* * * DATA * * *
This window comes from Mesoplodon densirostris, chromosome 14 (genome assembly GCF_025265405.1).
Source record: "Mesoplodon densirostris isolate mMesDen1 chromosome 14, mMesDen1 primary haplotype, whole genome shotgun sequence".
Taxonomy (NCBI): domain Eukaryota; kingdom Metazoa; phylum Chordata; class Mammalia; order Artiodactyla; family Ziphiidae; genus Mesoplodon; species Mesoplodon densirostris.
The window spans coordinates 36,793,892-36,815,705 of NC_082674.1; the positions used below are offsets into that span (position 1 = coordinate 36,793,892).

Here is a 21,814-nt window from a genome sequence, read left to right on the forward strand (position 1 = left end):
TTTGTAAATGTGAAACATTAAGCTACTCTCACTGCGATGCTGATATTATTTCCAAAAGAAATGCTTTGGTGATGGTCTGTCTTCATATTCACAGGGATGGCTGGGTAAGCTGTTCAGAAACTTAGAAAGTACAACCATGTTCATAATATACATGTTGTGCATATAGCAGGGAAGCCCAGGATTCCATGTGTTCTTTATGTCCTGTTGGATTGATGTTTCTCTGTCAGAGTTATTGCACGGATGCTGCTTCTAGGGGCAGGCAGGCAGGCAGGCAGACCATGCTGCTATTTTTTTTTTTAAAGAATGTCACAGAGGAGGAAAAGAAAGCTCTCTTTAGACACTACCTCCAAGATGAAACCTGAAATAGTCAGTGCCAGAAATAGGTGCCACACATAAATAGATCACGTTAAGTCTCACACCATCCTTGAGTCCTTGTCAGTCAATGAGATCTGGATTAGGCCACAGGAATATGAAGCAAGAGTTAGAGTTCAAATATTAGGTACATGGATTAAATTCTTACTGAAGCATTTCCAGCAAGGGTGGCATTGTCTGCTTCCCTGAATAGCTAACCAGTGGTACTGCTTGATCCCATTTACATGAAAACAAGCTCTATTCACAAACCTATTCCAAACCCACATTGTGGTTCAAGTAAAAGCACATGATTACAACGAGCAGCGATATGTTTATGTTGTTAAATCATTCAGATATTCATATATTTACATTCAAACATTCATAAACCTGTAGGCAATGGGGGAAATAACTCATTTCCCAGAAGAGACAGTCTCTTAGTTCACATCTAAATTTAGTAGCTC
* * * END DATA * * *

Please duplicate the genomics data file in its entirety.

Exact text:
This window comes from Mesoplodon densirostris, chromosome 14 (genome assembly GCF_025265405.1).
Source record: "Mesoplodon densirostris isolate mMesDen1 chromosome 14, mMesDen1 primary haplotype, whole genome shotgun sequence".
Taxonomy (NCBI): domain Eukaryota; kingdom Metazoa; phylum Chordata; class Mammalia; order Artiodactyla; family Ziphiidae; genus Mesoplodon; species Mesoplodon densirostris.
The window spans coordinates 36,793,892-36,815,705 of NC_082674.1; the positions used below are offsets into that span (position 1 = coordinate 36,793,892).

Here is a 21,814-nt window from a genome sequence, read left to right on the forward strand (position 1 = left end):
TTTGTAAATGTGAAACATTAAGCTACTCTCACTGCGATGCTGATATTATTTCCAAAAGAAATGCTTTGGTGATGGTCTGTCTTCATATTCACAGGGATGGCTGGGTAAGCTGTTCAGAAACTTAGAAAGTACAACCATGTTCATAATATACATGTTGTGCATATAGCAGGGAAGCCCAGGATTCCATGTGTTCTTTATGTCCTGTTGGATTGATGTTTCTCTGTCAGAGTTATTGCACGGATGCTGCTTCTAGGGGCAGGCAGGCAGGCAGGCAGACCATGCTGCTATTTTTTTTTTTAAAGAATGTCACAGAGGAGGAAAAGAAAGCTCTCTTTAGACACTACCTCCAAGATGAAACCTGAAATAGTCAGTGCCAGAAATAGGTGCCACACATAAATAGATCACGTTAAGTCTCACACCATCCTTGAGTCCTTGTCAGTCAATGAGATCTGGATTAGGCCACAGGAATATGAAGCAAGAGTTAGAGTTCAAATATTAGGTACATGGATTAAATTCTTACTGAAGCATTTCCAGCAAGGGTGGCATTGTCTGCTTCCCTGAATAGCTAACCAGTGGTACTGCTTGATCCCATTTACATGAAAACAAGCTCTATTCACAAACCTATTCCAAACCCACATTGTGGTTCAAGTAAAAGCACATGATTACAACGAGCAGCGATATGTTTATGTTGTTAAATCATTCAGATATTCATATATTTACATTCAAACATTCATAAACCTGTAGGCAATGGGGGAAATAACTCATTTCCCAGAAGAGACAGTCTCTTAGTTCACATCTAAATTTAGTAGCTC